Classroom Management and Aboriginal Students

Document Type

Book Chapter


University of Western Australia Press


Faculty of Community Services, Education and Social Sciences


School of Education / Fogarty Learning Centre




Partington, G. & Gray, J. (2003). Classroom management and aboriginal students. In Quentin Beresford and Gary Partington (Ed.), Reform and resistance in Aboriginal education : the Australian experience. (pp. 164-184). Available here.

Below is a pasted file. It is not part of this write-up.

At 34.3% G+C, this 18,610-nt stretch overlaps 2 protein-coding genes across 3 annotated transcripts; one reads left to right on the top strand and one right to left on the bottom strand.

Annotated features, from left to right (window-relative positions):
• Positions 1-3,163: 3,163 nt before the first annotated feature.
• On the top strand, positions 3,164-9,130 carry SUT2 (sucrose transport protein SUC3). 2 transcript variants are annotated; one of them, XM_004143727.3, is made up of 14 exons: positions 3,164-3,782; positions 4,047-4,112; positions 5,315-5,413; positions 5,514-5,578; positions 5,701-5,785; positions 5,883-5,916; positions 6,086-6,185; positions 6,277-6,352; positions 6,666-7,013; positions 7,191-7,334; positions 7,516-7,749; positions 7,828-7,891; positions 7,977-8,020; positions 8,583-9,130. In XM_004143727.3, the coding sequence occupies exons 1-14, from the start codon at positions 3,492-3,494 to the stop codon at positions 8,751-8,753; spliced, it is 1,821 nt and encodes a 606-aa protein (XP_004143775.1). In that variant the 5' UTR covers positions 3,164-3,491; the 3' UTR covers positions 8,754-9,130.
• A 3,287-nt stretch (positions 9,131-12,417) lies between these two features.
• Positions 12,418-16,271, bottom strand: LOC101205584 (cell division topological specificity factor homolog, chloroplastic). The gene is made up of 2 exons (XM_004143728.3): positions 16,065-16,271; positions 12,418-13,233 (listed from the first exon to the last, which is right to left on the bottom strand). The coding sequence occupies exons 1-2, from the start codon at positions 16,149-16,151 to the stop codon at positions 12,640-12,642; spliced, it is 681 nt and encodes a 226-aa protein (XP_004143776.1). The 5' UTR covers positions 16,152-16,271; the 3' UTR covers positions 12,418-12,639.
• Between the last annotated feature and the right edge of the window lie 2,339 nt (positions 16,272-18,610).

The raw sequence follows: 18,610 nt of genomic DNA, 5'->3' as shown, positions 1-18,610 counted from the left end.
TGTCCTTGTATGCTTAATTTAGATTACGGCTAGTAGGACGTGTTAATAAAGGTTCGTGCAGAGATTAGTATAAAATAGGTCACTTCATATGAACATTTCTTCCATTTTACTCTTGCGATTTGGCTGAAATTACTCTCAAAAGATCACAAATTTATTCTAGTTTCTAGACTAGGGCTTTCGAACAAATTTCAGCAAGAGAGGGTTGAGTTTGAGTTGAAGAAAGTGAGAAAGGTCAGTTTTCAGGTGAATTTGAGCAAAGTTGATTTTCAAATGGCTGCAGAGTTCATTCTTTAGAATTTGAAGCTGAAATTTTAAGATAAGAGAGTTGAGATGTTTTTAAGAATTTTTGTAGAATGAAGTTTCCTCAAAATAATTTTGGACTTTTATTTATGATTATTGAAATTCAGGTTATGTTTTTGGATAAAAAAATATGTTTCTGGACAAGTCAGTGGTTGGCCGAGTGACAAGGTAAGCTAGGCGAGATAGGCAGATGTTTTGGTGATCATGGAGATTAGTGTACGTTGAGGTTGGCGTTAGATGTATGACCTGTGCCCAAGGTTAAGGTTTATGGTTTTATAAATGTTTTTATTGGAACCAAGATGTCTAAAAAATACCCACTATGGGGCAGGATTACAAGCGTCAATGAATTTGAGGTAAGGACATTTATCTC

One of the main reasons for the high rates of non-attendance of Aboriginal students at school is the correspondingly high rates of suspension and exclusion of these students as part of school discipline. In applying discipline procedures, many teachers display a combination of frustration and cultural ignorance, as illustrated by the teacher's comments in the following previously unpublished recording carried out by one of the authors: “I just don't know what you're going to do with these sort of kids. You must have something set out. You know ... that they're so difficult and it's really very sad because he's a bright lad, no doubt about that, I mean I reckon he's got quite a bit of talent there. He's not stupid at all. But whatever it is with him, if it's an emotional problem or whatever he's got, you need some sort of program that actually deals with it maybe ,just to get him to take some pride in himself or respect” (Teacher referring to an Aboriginal student). Classroom management, simply put, is the teacher's control of the class so that positive social relationships can exist and learning can ensue. In secondary schools. it is a teacher's most worrying issue, and it is the measure by which most teachers' competence in the profession is judged. Schools go to great lengths to ensure conformity among their student populations. Confronted by hundreds of ' students of similar ages, high schools in particular must ensure their compliance if they are to teach them.